Sunday, June 15, 2014

Local Art Seen: Carla Hamilton and Durch Wasser rennen

Ghost Fathers
This month's show at the Washington Gallery is Carla Hamilton's Durch Wasser rennen. Hamilton, who grew up in Wrenshall, left home at eighteen and went to Europe, ultimately living in Stuttgart for near eighteen years. She has been back Stateside since 2012 and currently resides in the Washington Studios downtown.

I'm impressed by the caliber of work being produced by several recent additions to our local arts community including Rodrigo Bello, Karen Nease and Esther Piszczek to name a few. Carla Hamilton, who studied classical art techniques at the Freie Kunstschule,  is a welcome addition.

Durch Wasser rennen means "running through water", which she says is a metaphor for how she feels about current events in her personal life and in the world at large, specifically in the environmental sense.

Ghost Fathers, detail (click to enlarge)
The pre-show announcement spoke of her use of re-purposed materials, and would have a lot of focus on women. It turns out the variety of re-purposed materials was especially interesting, including shredded money. She did not shred her own cash, but rather used her own cash to purchase a bag of shredded bills which she put to to good use in some most interesting ways.

Much of her work clearly gives the impression that there is more going on than initially meets the eye, and she said, "There's a backstory."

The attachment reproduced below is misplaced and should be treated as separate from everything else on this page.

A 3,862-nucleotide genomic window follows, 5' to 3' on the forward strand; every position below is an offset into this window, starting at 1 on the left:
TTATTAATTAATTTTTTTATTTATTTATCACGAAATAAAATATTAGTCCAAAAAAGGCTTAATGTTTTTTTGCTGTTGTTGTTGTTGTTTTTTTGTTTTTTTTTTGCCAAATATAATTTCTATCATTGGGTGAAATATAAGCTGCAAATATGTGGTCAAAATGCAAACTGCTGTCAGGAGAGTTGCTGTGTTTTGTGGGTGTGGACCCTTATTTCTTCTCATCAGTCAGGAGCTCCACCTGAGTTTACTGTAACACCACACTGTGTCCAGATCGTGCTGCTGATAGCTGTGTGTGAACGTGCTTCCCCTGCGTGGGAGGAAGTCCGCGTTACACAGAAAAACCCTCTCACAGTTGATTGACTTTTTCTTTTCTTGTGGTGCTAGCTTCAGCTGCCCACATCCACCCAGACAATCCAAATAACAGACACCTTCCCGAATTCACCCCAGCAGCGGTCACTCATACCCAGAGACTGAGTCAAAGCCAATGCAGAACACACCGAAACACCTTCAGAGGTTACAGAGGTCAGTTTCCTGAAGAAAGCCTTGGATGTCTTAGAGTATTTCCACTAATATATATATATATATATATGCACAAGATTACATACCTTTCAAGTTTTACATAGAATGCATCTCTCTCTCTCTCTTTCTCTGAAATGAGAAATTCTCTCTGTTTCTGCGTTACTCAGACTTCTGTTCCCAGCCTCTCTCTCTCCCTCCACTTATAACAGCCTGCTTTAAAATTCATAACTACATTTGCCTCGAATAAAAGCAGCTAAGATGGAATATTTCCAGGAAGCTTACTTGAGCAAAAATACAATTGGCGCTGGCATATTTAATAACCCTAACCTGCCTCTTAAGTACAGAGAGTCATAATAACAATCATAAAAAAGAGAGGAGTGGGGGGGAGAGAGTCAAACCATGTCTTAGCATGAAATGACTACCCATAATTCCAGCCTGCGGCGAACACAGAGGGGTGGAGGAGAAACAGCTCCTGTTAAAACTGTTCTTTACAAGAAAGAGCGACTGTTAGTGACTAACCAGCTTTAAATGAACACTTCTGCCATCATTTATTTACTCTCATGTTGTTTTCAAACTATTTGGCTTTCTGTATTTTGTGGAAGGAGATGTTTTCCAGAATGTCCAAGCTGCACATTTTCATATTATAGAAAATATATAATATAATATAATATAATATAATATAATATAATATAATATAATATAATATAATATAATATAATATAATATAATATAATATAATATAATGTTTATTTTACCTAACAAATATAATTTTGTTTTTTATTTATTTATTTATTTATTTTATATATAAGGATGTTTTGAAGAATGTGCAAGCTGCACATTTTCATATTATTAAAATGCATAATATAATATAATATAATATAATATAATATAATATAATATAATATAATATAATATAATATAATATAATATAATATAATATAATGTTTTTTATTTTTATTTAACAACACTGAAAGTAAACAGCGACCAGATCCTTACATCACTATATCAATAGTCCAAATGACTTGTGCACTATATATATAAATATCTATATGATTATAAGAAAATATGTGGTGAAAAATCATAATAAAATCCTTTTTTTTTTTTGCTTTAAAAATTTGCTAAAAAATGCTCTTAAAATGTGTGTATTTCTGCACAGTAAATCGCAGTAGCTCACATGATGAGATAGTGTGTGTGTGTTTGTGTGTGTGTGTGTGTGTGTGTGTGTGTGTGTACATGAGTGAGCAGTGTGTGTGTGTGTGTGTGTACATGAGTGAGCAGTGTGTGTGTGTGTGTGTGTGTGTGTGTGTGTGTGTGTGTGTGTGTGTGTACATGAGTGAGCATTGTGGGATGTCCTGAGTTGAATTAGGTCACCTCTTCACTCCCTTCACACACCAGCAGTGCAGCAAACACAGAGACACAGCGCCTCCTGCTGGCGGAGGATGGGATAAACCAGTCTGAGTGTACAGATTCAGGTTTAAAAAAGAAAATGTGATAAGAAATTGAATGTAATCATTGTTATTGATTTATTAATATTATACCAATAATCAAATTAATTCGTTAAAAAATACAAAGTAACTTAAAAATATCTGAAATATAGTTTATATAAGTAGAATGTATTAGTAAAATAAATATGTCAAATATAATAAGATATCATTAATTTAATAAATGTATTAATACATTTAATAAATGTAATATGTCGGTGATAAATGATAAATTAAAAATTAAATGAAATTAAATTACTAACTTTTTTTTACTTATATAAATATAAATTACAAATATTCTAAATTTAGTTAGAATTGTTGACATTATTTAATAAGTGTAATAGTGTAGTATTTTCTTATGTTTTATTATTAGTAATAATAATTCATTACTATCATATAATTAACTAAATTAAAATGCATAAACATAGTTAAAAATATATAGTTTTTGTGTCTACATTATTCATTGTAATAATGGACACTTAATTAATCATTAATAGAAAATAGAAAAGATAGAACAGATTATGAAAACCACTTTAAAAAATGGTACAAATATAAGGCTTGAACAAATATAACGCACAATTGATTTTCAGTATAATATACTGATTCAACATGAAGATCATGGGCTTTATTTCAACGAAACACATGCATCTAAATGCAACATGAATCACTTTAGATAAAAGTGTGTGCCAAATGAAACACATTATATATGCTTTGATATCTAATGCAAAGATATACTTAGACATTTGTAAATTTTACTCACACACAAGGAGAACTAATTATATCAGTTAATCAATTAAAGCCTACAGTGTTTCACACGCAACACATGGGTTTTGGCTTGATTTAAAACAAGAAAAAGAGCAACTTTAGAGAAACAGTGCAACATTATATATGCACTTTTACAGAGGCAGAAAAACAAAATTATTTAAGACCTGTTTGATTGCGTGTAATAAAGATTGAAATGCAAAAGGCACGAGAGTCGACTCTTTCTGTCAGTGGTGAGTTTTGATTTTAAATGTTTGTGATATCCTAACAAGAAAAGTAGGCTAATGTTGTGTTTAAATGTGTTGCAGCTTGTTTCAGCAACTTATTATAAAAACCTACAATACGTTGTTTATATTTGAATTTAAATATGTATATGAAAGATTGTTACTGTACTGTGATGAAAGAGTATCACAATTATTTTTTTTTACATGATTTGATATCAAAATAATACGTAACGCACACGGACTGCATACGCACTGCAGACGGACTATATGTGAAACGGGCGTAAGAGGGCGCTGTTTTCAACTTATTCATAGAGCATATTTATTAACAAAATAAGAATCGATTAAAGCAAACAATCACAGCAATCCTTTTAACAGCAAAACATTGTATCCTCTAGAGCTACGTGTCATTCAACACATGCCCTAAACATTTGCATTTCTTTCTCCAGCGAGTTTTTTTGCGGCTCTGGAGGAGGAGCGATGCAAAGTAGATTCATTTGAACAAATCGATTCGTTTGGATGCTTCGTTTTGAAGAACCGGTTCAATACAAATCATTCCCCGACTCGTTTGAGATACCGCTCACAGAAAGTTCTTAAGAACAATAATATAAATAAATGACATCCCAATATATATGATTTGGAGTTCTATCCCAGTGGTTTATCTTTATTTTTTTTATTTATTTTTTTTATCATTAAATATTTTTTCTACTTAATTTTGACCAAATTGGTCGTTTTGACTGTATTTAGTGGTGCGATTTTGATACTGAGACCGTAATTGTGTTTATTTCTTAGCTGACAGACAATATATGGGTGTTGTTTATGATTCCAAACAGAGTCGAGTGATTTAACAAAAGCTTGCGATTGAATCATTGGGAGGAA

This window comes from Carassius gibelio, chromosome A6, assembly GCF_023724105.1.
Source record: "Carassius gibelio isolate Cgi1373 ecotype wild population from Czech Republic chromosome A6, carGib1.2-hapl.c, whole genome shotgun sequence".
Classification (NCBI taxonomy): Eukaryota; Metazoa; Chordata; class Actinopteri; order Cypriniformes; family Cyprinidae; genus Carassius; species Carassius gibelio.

Her life abroad included time spent in Amsterdam and Italy among other places. Her home in Germany was in a suburban part of Stuttgart, almost village like, she said. In August she will be returning briefly to take care of some business there.

The show deserved a larger crowd and I am looking forward to the return of Second Friday art crawls. The PROVE did not have an opening this past Friday, perhaps in part due to the Northern Spark city-wide art happening in Minneapolis this weekend.

Many of Hamilton's pieces show a compelling complexity. What I liked about many of the pieced was the manner in which images were formed that you could engage from a distance and then explore more richly up close. I mentioned the shredded bills, for example, but there's threading and other kinds of design elements woven into some of the pieces with great attention to detail. I especially like the manner in which colors were used to bleed into the loose designs that formed background on some piece.

Some of the pieces show a great delicacy in their intricate lacing of materials. I also liked the way in which blocks of color create the forms which produce the ultimate story. With props, gestures, lace and lively use of color in some, muted color in others, Hamilton tells stories that can engage the eye and entertain the mind. Media include watercolor, acrylics, wax, thread, copper and sometimes spray paint.

There's something serious about the work that makes one look forward to seeing more. The gallery will be open from 1-5 pm the next two weekend afternoons.

Hope
Sock Center. The reflection of windows makes me think of a tray with vases.

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